However, while it is easy to access this information in those Member States in which a company is registered, it is often very difficult, for technical or linguistic reasons, to access the same information from another Member State. The interconnection of business registers will therefore provide small and medium-sized enterprises, consumers and employees with an additional and necessary information tool.

I would now like to make a few comments about certain aspects of Mr Lechner’s report. I note your concern with regard to the additional administrative burdens that could possibly result from the interconnection of these registers. I can assure you right now that we have no plans to impose new costs, be they direct or indirect, on businesses.

I also share your desire to make the participation of all Member States in the cooperation mechanism mandatory. Indeed, such a mechanism will make sense only if it is supported by all the Member States.

As regards cooperation in connection with the regular updating of data in respect of foreign branches, the Commission intends to present a legislative proposal on such a mechanism in which the Member States will be obliged to participate. This is undoubtedly a missing link in the internal market.

You also recommend introducing a single information access point. We share the objective of making the information provided by national registers accessible. Consumers, employees, small and medium-sized enterprises, but also the national authorities of the other Member States, must be able to access these services unhindered.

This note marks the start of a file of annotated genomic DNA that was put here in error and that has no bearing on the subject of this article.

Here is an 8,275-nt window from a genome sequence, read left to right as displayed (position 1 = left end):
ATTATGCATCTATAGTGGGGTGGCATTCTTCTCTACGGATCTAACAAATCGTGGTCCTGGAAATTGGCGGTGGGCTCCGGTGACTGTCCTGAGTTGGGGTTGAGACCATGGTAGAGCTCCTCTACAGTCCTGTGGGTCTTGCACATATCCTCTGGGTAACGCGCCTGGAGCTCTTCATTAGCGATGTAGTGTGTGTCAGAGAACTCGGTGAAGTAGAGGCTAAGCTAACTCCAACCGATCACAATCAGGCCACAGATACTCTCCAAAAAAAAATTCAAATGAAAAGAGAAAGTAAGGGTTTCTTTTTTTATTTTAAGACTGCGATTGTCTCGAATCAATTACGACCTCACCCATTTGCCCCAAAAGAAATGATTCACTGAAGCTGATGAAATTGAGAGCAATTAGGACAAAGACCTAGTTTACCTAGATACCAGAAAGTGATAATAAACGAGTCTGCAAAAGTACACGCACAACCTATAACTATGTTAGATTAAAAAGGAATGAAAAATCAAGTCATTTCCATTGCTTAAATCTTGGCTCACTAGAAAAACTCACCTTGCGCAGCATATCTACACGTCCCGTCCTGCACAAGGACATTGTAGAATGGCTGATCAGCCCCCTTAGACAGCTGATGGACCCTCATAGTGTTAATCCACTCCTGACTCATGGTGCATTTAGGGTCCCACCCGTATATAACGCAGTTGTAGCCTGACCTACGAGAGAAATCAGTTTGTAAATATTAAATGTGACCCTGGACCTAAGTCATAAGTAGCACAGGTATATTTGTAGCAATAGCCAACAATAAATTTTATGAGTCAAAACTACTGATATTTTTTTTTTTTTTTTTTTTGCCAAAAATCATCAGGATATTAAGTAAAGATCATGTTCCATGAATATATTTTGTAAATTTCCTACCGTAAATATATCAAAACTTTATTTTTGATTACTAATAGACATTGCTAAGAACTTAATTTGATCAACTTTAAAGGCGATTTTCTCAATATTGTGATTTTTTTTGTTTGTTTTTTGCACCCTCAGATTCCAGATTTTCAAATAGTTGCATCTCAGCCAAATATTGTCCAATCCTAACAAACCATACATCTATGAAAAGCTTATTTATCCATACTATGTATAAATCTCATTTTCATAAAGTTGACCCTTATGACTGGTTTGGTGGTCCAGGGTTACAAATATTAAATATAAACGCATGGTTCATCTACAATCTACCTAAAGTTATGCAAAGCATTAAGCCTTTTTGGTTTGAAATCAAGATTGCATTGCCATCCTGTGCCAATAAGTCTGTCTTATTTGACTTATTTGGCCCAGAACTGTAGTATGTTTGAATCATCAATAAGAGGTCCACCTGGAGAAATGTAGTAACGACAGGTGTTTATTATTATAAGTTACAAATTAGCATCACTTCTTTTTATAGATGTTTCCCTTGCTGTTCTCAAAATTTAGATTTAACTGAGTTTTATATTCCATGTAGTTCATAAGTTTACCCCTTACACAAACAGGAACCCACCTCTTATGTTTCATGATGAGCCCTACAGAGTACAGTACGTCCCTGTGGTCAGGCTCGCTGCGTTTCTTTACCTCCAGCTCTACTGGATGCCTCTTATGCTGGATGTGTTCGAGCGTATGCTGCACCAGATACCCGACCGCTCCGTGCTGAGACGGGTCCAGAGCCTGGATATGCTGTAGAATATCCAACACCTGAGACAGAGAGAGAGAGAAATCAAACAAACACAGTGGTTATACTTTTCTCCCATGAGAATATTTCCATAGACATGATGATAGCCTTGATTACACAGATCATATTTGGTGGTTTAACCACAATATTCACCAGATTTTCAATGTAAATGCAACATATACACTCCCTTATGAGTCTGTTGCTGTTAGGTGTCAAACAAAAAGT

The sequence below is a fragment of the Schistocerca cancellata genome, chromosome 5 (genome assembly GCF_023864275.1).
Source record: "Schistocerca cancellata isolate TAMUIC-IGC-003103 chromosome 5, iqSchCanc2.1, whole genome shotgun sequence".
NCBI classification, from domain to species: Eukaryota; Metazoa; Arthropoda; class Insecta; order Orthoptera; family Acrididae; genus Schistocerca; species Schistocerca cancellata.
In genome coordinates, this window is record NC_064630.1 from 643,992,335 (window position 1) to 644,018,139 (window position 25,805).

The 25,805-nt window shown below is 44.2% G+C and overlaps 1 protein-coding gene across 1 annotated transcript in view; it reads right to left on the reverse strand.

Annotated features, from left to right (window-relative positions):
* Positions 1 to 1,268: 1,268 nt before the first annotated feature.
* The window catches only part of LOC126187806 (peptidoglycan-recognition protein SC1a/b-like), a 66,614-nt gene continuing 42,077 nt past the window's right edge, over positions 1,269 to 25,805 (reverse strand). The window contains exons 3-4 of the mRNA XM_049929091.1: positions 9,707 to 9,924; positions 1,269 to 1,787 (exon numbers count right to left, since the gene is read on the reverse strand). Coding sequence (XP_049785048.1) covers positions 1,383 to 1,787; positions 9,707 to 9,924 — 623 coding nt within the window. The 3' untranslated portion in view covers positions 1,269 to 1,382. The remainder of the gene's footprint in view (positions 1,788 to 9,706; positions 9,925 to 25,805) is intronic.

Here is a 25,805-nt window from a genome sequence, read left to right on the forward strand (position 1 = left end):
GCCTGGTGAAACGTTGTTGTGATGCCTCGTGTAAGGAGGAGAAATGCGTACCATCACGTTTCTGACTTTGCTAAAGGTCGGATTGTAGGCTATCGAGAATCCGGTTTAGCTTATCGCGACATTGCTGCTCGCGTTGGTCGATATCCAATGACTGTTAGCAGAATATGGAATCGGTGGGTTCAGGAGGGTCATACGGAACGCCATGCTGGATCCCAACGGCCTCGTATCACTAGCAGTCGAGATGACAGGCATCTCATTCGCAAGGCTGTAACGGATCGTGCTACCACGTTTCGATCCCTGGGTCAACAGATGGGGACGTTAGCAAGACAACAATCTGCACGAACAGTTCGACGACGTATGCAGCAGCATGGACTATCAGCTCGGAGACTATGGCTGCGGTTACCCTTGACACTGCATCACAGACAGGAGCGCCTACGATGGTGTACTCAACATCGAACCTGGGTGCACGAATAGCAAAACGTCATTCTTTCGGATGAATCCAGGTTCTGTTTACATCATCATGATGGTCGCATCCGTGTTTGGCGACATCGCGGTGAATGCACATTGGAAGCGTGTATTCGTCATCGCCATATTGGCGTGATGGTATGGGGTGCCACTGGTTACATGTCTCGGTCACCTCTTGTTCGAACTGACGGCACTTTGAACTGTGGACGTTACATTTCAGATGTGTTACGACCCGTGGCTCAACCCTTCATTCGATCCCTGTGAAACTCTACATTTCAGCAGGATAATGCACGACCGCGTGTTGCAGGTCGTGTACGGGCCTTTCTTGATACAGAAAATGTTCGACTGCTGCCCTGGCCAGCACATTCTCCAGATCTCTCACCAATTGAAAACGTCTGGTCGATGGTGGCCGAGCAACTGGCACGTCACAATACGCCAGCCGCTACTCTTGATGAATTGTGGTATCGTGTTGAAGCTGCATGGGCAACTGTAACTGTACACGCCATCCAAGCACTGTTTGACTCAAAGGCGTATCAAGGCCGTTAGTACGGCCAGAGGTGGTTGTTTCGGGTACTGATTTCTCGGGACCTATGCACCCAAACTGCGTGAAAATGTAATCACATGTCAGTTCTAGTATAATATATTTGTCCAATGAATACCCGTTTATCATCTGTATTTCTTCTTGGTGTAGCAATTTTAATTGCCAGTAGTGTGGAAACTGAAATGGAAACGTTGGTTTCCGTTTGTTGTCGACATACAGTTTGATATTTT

Still on the subject of accessibility, we want to offer information in all the official languages of the European Union. This is a prerequisite for achieving our objective of bringing the internal market closer to the citizens.

Furthermore, users of the registers must be clearly informed of the scope and the various consequences of the national information contained in the register, which can vary considerably from one country to the next. As for the quality of the information, it is clear that the information provided as part of the interconnection must be reliable, up to date and accessible. This is a strong message on your part, and it has been duly received by the Commission.

Lastly, I can assure you that any initiative by the Commission will respect the protection of personal or commercial data.

Ladies and gentlemen, the Lechner report clearly demonstrates the level of Parliament’s commitment to help interconnect business registers more effectively for the benefit of consumers, businesses and their employees. This project will strengthen the internal market. The Commission welcomes this and looks forward to the adoption of the report in plenary.

 
  
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  President. – The debate is closed.

The vote will take place on Tuesday, 7 September 2010 at 12:30.

Written statements (Rule 149)